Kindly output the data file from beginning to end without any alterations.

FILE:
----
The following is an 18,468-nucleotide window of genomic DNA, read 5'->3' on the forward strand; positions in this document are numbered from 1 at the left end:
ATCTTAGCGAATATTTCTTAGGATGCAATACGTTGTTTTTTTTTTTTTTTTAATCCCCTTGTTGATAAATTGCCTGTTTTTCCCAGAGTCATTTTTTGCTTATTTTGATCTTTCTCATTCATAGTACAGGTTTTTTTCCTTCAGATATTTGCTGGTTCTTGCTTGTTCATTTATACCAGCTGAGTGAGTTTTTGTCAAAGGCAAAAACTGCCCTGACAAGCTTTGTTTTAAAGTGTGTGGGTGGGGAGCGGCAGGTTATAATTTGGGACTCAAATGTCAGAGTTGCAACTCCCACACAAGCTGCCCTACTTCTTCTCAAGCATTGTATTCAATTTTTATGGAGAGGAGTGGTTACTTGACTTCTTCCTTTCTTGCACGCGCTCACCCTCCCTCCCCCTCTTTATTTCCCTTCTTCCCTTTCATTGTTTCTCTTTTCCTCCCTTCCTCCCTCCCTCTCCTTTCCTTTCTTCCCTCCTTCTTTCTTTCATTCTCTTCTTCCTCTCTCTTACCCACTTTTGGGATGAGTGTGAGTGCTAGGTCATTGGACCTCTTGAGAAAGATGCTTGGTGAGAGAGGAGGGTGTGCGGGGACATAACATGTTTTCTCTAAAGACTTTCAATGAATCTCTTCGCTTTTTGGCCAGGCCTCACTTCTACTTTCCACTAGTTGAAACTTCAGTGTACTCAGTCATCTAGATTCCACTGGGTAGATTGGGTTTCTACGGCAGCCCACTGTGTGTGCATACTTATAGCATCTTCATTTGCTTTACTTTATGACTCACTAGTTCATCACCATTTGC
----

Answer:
The following is an 18,468-nucleotide window of genomic DNA, read 5'->3' on the forward strand; positions in this document are numbered from 1 at the left end:
ATCTTAGCGAATATTTCTTAGGATGCAATACGTTGTTTTTTTTTTTTTTTTAATCCCCTTGTTGATAAATTGCCTGTTTTTCCCAGAGTCATTTTTTGCTTATTTTGATCTTTCTCATTCATAGTACAGGTTTTTTTCCTTCAGATATTTGCTGGTTCTTGCTTGTTCATTTATACCAGCTGAGTGAGTTTTTGTCAAAGGCAAAAACTGCCCTGACAAGCTTTGTTTTAAAGTGTGTGGGTGGGGAGCGGCAGGTTATAATTTGGGACTCAAATGTCAGAGTTGCAACTCCCACACAAGCTGCCCTACTTCTTCTCAAGCATTGTATTCAATTTTTATGGAGAGGAGTGGTTACTTGACTTCTTCCTTTCTTGCACGCGCTCACCCTCCCTCCCCCTCTTTATTTCCCTTCTTCCCTTTCATTGTTTCTCTTTTCCTCCCTTCCTCCCTCCCTCTCCTTTCCTTTCTTCCCTCCTTCTTTCTTTCATTCTCTTCTTCCTCTCTCTTACCCACTTTTGGGATGAGTGTGAGTGCTAGGTCATTGGACCTCTTGAGAAAGATGCTTGGTGAGAGAGGAGGGTGTGCGGGGACATAACATGTTTTCTCTAAAGACTTTCAATGAATCTCTTCGCTTTTTGGCCAGGCCTCACTTCTACTTTCCACTAGTTGAAACTTCAGTGTACTCAGTCATCTAGATTCCACTGGGTAGATTGGGTTTCTACGGCAGCCCACTGTGTGTGCATACTTATAGCATCTTCATTTGCTTTACTTTATGACTCACTAGTTCATCACCATTTGC